Nevertheless, 72% said they would favor such a multinational naval patrol over the US doing the patrolling on its own.

Maintaining Commitments Multilaterally

Respondents were introduced to the question of whether the US should maintain its commitments to protect other countries. They were also presented with the arguments, "Some people feel that these commitments not only help these other countries but also are a way to protect US interests abroad. Others feel that it is too costly for the US to sustain these commitments and that they should be canceled." They were then presented four different options for dealing with such commitments. Only 7% wanted to "withdraw" US commitments, while only 5% wanted to maintain its commitments by acting "primarily on its own."

An overwhelming majority of 87% favored maintaining commitments, but doing so in a more multilateral fashion. The largest number, 49%, favored the US maintaining its commitments but "whenever possible," acting "together with allies or through the UN." An additional 38% wanted to see the US "change its commitments to protect countries so that it is only committed to protecting them together with allies or through the UN." A separate sample was posed a similar question, but was asked instead what capabilities US defense spending should support and were presented three options. Here again, the option of abandoning US commitments was not at all popular: just 10% wanted the US to "only spend enough to protect itself but not to protect other countries." And again, the unilateral option was also unpopular: only 17% wanted the US to "spend enough so that it can protect itself and other countries on its own." A strong majority of 71% wanted the US to "only spend enough to protect itself and to join in efforts to protect countries together with allies or through the UN."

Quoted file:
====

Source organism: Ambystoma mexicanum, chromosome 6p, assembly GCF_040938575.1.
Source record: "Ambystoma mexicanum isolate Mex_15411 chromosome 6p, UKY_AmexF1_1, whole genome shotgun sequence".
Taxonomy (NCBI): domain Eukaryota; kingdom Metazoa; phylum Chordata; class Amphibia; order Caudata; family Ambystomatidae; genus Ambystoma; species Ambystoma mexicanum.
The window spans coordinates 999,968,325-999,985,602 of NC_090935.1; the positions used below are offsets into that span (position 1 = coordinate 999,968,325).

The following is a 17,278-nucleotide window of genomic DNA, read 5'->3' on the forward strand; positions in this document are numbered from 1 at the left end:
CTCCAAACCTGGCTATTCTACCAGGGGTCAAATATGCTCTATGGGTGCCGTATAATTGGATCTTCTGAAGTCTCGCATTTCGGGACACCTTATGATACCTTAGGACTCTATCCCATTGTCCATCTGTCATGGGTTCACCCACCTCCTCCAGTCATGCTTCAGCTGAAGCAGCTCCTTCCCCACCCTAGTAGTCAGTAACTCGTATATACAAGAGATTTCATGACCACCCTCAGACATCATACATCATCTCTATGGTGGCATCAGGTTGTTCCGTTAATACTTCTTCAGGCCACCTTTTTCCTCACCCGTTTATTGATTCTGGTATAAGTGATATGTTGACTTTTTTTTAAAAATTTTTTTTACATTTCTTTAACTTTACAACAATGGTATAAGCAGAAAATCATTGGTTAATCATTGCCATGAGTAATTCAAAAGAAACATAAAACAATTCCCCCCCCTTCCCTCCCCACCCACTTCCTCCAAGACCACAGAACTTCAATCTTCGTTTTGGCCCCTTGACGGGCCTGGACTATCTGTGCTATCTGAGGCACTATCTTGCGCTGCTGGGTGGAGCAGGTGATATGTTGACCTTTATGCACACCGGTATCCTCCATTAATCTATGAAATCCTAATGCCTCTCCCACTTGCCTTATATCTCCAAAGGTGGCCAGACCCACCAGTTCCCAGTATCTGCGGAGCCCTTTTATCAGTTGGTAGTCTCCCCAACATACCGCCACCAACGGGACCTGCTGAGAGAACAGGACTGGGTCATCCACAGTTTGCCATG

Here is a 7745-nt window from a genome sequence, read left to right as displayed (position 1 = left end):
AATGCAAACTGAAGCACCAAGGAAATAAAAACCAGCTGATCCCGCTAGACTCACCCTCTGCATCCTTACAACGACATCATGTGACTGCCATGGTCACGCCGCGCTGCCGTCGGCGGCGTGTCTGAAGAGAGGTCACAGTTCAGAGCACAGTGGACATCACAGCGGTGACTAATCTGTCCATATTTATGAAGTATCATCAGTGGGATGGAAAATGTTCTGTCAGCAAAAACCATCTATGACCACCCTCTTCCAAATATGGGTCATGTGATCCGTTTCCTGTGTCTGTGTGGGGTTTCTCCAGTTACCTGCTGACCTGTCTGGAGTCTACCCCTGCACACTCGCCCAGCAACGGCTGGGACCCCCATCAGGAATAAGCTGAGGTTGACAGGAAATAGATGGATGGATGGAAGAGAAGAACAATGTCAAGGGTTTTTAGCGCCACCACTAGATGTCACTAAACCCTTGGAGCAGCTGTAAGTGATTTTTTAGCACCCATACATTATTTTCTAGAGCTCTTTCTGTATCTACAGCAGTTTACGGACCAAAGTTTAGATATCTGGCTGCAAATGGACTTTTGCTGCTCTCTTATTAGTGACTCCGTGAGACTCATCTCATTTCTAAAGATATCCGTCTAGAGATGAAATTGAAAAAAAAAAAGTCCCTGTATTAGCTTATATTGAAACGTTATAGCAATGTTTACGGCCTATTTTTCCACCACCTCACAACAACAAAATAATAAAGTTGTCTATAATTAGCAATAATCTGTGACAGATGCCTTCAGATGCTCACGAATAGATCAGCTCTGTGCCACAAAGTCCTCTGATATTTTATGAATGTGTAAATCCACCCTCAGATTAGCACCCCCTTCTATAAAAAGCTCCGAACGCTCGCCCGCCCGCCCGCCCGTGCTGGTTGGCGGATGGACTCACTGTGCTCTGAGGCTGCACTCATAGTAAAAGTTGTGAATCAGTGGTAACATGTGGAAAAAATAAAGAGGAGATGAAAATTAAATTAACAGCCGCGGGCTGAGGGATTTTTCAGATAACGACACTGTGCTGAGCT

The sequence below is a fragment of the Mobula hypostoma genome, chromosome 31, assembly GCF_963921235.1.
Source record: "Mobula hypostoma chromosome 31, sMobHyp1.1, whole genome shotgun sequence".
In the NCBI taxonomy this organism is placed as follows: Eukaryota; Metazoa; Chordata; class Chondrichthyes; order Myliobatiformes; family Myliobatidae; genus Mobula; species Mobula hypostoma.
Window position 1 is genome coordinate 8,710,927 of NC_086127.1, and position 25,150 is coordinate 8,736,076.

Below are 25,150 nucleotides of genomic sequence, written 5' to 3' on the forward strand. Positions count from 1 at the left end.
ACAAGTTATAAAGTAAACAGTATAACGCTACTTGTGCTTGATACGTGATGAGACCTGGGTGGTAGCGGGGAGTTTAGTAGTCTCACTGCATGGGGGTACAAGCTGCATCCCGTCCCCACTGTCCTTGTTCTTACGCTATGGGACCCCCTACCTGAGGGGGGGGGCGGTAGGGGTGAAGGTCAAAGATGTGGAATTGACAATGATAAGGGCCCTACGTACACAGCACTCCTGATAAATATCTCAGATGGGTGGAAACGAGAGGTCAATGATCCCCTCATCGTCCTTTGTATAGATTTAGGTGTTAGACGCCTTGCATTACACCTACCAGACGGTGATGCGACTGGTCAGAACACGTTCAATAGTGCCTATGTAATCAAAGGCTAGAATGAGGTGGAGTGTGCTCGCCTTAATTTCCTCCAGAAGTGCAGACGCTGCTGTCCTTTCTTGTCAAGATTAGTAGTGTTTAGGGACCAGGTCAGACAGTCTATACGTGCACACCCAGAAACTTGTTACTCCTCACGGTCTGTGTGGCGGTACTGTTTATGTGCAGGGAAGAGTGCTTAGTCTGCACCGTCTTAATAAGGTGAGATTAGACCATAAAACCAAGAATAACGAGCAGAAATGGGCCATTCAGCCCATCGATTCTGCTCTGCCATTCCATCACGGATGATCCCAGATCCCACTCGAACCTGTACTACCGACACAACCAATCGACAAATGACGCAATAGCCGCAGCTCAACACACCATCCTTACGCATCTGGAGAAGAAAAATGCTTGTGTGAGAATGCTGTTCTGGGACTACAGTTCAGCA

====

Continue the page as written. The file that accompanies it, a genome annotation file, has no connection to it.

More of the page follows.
This emphasis on a multilateral orientation to maintaining commitments is consistent with the reluctance to invest in the ability to fight two regional wars without the help of allies. It is also consistent with the position held by a modest majority (52%) that, "Sizing our forces to the assumption that we will have to act on our own costs too much and puts too great a burden on the US. We should only make our forces big enough to do our share."

Protecting Saudi Arabia and North Korea

Presented with a concrete situation, it is also uncertain whether Americans would want to take military action unilaterally. Respondents were presented scenarios in which Iraq invaded Saudi Arabia and North Korea attacked South Korea. When one half-sample was asked about "contributing military forces together with other countries to a UN-sponsored effort to reverse the aggression," 76% favored it for Saudi Arabia and 68% favored it for South Korea. But when they were asked, "If other countries in the UN declined to participate would you favor or oppose the US taking action by itself?" only 33% favored taking action in Saudi Arabia and 21% in South Korea.